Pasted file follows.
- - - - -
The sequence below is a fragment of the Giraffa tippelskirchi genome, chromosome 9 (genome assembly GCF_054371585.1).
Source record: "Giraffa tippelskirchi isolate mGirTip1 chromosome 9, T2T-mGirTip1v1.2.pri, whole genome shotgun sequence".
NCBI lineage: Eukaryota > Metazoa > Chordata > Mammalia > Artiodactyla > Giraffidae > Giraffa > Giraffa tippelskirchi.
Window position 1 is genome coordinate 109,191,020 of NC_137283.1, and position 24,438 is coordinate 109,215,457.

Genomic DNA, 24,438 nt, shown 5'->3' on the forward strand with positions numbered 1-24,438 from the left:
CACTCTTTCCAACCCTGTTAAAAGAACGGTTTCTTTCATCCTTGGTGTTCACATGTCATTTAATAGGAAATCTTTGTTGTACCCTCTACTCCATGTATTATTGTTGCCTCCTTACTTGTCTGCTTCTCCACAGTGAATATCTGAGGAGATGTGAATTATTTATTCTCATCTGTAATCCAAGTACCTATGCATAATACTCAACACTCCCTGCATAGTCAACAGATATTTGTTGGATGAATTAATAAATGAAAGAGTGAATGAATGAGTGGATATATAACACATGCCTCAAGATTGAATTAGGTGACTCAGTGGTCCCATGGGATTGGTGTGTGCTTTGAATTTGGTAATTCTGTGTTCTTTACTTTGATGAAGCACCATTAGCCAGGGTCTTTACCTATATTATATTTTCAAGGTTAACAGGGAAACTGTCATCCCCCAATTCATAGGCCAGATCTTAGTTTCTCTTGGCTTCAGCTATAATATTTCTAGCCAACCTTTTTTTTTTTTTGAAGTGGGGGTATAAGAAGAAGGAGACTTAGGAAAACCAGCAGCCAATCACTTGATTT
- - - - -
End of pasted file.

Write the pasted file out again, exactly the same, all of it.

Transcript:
The sequence below is a fragment of the Giraffa tippelskirchi genome, chromosome 9 (genome assembly GCF_054371585.1).
Source record: "Giraffa tippelskirchi isolate mGirTip1 chromosome 9, T2T-mGirTip1v1.2.pri, whole genome shotgun sequence".
NCBI lineage: Eukaryota > Metazoa > Chordata > Mammalia > Artiodactyla > Giraffidae > Giraffa > Giraffa tippelskirchi.
Window position 1 is genome coordinate 109,191,020 of NC_137283.1, and position 24,438 is coordinate 109,215,457.

Genomic DNA, 24,438 nt, shown 5'->3' on the forward strand with positions numbered 1-24,438 from the left:
CACTCTTTCCAACCCTGTTAAAAGAACGGTTTCTTTCATCCTTGGTGTTCACATGTCATTTAATAGGAAATCTTTGTTGTACCCTCTACTCCATGTATTATTGTTGCCTCCTTACTTGTCTGCTTCTCCACAGTGAATATCTGAGGAGATGTGAATTATTTATTCTCATCTGTAATCCAAGTACCTATGCATAATACTCAACACTCCCTGCATAGTCAACAGATATTTGTTGGATGAATTAATAAATGAAAGAGTGAATGAATGAGTGGATATATAACACATGCCTCAAGATTGAATTAGGTGACTCAGTGGTCCCATGGGATTGGTGTGTGCTTTGAATTTGGTAATTCTGTGTTCTTTACTTTGATGAAGCACCATTAGCCAGGGTCTTTACCTATATTATATTTTCAAGGTTAACAGGGAAACTGTCATCCCCCAATTCATAGGCCAGATCTTAGTTTCTCTTGGCTTCAGCTATAATATTTCTAGCCAACCTTTTTTTTTTTTTGAAGTGGGGGTATAAGAAGAAGGAGACTTAGGAAAACCAGCAGCCAATCACTTGATTT